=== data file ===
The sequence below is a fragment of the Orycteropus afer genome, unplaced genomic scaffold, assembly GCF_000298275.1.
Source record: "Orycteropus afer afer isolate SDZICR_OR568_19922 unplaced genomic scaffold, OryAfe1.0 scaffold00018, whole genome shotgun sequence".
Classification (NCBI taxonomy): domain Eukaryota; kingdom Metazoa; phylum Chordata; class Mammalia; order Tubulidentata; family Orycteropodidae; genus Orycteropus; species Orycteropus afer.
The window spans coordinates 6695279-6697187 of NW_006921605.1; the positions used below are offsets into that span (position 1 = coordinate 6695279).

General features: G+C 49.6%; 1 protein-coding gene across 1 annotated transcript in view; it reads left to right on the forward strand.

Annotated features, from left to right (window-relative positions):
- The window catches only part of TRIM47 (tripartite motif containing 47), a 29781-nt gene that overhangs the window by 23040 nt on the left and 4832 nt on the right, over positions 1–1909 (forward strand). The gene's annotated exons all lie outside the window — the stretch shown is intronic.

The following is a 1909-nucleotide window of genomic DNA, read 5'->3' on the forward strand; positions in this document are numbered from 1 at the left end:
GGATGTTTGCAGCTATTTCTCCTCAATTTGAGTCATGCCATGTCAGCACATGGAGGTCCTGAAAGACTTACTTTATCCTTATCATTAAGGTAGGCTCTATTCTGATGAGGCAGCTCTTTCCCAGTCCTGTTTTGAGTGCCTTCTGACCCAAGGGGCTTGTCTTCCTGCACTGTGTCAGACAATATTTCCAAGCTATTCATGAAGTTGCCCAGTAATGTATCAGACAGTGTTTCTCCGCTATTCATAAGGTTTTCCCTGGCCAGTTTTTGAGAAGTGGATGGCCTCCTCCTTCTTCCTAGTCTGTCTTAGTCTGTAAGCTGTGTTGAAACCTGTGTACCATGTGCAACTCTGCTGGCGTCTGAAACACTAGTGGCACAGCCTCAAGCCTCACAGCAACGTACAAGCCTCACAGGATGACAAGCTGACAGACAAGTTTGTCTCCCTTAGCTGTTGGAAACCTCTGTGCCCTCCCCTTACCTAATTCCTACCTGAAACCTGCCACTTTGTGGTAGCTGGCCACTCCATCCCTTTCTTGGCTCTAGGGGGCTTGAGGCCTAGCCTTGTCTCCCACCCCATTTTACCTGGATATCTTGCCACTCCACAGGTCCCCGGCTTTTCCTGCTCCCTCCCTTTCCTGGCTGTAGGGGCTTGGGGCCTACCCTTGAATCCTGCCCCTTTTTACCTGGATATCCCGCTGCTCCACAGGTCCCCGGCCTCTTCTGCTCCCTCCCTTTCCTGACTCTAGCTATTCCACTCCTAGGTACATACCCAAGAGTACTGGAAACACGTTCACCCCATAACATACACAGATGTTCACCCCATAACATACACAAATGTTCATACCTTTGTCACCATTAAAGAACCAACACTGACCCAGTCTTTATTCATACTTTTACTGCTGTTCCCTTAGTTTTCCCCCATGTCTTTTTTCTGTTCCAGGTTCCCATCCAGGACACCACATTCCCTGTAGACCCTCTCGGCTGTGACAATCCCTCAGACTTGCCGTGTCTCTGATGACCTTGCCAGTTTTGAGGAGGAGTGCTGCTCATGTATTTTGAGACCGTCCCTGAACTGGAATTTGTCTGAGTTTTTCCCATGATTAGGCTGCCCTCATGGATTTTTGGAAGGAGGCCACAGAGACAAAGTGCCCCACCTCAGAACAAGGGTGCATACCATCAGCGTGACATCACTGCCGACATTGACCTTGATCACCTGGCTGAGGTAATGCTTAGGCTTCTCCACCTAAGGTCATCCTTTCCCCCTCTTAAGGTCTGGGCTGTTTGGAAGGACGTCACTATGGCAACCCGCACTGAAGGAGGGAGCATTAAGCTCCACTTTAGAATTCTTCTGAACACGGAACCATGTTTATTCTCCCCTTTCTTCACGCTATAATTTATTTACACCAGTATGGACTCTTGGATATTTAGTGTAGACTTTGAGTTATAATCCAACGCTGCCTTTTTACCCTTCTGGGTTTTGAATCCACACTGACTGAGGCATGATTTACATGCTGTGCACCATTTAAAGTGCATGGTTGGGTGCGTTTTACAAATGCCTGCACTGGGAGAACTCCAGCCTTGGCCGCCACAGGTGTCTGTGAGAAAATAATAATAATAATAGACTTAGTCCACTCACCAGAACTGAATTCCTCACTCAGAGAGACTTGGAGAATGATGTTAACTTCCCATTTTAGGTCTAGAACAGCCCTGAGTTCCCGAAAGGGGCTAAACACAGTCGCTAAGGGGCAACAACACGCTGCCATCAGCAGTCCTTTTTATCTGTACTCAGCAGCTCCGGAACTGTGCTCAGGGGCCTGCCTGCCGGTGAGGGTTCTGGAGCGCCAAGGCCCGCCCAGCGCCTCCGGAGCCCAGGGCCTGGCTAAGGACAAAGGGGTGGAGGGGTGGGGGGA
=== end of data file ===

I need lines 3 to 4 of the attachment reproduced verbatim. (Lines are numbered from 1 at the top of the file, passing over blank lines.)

Classification (NCBI taxonomy): domain Eukaryota; kingdom Metazoa; phylum Chordata; class Mammalia; order Tubulidentata; family Orycteropodidae; genus Orycteropus; species Orycteropus afer.
The window spans coordinates 6695279-6697187 of NW_006921605.1; the positions used below are offsets into that span (position 1 = coordinate 6695279).